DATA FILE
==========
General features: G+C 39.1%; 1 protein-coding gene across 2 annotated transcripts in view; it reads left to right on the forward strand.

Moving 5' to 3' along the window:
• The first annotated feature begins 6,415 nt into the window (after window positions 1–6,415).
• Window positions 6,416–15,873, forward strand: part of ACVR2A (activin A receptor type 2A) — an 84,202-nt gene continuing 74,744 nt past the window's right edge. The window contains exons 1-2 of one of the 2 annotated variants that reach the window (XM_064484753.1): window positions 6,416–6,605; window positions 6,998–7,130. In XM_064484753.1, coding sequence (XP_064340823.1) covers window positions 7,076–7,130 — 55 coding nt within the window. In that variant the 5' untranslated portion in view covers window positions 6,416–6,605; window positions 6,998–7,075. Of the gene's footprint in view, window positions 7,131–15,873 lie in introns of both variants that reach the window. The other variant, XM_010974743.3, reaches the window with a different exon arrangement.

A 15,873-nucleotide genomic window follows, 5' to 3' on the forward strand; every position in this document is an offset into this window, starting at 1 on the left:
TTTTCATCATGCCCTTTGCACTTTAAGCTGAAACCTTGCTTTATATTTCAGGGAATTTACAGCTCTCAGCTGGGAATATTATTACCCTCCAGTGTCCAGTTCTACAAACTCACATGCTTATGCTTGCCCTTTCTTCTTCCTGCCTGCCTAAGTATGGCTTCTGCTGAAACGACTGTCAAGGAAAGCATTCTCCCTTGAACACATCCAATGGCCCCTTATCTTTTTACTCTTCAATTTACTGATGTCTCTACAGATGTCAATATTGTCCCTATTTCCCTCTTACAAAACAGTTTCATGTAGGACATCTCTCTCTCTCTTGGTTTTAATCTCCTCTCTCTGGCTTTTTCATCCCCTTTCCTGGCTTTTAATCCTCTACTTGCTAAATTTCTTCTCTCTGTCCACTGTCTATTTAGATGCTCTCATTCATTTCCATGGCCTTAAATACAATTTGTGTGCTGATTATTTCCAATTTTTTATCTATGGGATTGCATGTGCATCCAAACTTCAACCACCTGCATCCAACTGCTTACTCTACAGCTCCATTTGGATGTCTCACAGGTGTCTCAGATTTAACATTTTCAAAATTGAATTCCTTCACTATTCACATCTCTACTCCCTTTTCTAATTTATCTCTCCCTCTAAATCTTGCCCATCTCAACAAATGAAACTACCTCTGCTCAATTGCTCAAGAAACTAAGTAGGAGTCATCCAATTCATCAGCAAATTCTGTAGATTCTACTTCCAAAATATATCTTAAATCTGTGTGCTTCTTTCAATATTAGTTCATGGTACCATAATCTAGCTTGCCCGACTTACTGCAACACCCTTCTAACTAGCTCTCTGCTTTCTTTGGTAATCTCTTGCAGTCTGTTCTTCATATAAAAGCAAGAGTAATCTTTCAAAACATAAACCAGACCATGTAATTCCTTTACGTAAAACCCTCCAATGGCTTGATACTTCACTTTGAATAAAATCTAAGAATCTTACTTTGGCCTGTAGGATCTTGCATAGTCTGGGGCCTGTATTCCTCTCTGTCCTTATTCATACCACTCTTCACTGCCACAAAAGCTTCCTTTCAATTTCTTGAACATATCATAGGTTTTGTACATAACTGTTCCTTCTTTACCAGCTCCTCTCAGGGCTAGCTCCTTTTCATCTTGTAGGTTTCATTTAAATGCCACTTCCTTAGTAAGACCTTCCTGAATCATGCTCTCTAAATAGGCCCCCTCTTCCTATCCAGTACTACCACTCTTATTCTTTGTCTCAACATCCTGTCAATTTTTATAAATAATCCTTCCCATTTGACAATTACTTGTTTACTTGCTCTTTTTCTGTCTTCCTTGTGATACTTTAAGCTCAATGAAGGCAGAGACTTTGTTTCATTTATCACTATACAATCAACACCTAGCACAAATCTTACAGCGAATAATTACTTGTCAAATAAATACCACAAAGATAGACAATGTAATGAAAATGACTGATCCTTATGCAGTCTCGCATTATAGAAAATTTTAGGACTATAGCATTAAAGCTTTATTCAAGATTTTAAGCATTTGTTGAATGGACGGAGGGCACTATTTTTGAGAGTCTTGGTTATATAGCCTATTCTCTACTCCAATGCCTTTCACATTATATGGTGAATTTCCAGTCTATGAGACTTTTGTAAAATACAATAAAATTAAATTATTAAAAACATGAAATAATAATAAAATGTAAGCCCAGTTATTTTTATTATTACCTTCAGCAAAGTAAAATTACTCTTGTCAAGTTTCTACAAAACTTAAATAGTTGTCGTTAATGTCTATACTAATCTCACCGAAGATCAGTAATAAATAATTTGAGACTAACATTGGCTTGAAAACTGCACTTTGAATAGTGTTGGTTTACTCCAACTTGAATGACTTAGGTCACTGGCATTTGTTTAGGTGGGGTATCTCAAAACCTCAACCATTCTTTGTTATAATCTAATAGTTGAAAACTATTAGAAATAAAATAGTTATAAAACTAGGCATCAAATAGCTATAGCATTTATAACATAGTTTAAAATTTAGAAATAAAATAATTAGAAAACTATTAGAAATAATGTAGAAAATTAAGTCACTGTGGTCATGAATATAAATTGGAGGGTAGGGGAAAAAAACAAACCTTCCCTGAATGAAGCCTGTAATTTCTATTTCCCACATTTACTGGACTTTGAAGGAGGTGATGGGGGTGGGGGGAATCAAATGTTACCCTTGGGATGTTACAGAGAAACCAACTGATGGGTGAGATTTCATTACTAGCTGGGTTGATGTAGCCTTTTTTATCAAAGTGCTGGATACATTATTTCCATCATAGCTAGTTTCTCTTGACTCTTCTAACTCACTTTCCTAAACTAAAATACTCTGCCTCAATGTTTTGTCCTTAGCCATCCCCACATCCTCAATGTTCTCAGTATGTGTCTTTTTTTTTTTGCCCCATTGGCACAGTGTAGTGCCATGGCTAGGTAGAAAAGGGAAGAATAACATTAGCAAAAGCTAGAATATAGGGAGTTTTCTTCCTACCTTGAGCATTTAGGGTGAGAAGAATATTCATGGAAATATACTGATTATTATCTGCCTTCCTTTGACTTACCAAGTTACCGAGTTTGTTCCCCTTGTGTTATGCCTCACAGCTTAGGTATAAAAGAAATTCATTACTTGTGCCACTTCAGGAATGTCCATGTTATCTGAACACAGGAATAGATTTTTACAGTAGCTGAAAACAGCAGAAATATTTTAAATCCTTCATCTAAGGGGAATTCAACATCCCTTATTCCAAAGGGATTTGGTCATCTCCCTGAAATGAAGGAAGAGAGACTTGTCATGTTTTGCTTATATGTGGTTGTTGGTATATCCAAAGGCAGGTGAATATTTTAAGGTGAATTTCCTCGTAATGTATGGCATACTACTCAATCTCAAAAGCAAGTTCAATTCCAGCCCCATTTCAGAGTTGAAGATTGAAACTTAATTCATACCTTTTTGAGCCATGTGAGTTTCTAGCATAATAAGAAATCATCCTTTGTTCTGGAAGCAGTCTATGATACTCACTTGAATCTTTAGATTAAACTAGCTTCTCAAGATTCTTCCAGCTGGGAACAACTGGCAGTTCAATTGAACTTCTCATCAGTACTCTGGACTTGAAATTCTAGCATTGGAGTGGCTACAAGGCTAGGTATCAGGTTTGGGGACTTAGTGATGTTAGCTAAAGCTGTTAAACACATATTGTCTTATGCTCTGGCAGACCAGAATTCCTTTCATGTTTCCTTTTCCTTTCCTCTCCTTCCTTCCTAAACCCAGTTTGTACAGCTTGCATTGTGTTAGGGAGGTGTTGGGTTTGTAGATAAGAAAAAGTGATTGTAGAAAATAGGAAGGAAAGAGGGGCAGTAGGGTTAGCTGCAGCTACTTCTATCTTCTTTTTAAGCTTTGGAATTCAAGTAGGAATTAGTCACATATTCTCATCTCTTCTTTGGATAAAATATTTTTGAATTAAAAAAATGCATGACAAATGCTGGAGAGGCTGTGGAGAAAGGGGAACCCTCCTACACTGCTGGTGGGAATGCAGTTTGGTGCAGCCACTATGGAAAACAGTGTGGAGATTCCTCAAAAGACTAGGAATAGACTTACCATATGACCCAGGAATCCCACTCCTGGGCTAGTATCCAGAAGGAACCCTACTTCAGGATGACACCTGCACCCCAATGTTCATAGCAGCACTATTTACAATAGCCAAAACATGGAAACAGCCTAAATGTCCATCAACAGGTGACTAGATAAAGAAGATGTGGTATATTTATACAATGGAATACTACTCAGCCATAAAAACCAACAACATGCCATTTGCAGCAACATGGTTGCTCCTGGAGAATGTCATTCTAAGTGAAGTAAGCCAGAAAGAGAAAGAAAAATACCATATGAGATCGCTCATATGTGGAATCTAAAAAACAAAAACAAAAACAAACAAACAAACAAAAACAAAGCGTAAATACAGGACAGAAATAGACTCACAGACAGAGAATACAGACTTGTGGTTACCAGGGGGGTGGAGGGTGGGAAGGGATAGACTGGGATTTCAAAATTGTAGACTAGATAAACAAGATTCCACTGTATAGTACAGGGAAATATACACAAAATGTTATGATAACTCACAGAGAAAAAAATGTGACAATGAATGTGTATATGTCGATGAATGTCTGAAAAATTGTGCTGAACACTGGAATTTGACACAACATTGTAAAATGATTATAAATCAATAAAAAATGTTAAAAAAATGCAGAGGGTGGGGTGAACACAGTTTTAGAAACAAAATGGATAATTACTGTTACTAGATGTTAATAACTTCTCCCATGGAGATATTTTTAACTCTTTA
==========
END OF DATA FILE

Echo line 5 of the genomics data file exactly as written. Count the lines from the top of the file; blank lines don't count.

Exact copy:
A 15,873-nucleotide genomic window follows, 5' to 3' on the forward strand; every position in this document is an offset into this window, starting at 1 on the left: